No sooner has Spider-Man overcome one foe, when another is introduced in the form of The Lizard. Whereas The Vulture and Electro are both employed to provide extravagant superhero battles, The Lizard is the classic tragic villain of the piece, with the character of Curt Connors afforded more time for development. Portrayed as a family man as much as a scientist, with both his wife and son getting plenty of screentime, Connors' story is one of woe. That's not to say the more fantastical elements of the character are not played upon. Connors' transformation into The Lizard is shown to be a torturous affair, as his humanity is stripped away and the feral Lizard takes control, leading to the inevitable showdown with Spider-Man.
Shoehorning so many villains into a mere 70-minute run time, while also opening up the Marvel Universe to include Spider-Man stalwarts Flint Marko (Sandman) and Aunt May is one hell of a balancing act, but one the show's writers seem more than capable of pulling off. With only minimal blips (likely to be the result of editing three episodes into one film), Attack of the Lizard is a relentless dose of fast-paced action that still manages to take the time for those small, but all important, character moments.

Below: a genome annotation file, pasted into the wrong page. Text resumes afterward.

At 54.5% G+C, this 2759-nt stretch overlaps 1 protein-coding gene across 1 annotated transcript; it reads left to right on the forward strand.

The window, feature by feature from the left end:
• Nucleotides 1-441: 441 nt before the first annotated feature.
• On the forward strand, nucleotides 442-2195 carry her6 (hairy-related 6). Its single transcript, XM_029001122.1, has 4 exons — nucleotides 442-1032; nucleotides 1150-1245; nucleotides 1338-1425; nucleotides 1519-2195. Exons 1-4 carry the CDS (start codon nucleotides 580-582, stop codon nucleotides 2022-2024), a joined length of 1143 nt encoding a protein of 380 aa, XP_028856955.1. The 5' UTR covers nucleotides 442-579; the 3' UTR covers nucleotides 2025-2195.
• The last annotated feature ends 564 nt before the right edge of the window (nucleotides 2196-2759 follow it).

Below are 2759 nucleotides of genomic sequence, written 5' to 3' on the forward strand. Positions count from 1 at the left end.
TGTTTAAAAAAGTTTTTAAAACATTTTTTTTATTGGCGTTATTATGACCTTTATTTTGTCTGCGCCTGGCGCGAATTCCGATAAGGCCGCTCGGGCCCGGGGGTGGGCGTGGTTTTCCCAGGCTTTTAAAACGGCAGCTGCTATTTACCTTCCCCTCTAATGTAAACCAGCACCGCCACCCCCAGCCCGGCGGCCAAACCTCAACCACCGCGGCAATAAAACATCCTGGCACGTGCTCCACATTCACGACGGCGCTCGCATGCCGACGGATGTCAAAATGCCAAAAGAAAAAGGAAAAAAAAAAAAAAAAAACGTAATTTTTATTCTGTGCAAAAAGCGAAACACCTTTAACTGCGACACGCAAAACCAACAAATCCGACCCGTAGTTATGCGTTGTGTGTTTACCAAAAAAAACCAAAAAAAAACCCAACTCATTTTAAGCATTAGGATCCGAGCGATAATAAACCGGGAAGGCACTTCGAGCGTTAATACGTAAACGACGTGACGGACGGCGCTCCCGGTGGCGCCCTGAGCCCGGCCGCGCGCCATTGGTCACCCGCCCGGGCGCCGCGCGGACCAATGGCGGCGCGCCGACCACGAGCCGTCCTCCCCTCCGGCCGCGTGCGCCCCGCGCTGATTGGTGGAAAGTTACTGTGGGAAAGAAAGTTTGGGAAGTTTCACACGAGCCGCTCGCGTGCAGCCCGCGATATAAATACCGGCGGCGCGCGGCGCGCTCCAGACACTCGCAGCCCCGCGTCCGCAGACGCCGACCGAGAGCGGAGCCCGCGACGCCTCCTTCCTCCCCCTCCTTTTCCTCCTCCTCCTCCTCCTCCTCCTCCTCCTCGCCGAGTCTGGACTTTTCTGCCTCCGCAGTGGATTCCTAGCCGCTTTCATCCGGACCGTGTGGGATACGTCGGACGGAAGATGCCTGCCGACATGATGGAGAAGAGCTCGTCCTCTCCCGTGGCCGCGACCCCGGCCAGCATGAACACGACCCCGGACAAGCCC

Though not going as deep as Spider-Man 2, Attack of the Lizard ensures we "get" what drives Peter Parker. Peter's relationship with his Aunt May is a crucial part of the story, with Peter's worries over May's financial status being the catalyst that leads him to The Daily Bugle and his first meeting with J. Jonah Jameson. There's also a nice running joke regarding Parker's 10pm curfew. Clearly not impressed after finding Peter sneak in late at night for the umpteenth time, Aunt May insists Peter either be home by his curfew, or at least call her to let her know how much longer he'll be. Setting a reminder for himself on his mobile phone, Peter is often mid-battle when this goes off, which consequently sees him trying to avoid his opponent long enough to call home. It's a nice humorous approach to the May/Peter bond. Likewise, Peter's struggle to safeguard his secret identity, while simultaneously protecting his friends and loved ones, sees the character make some tough decisions that don't necessarily cast him in a good light with those he cares about most.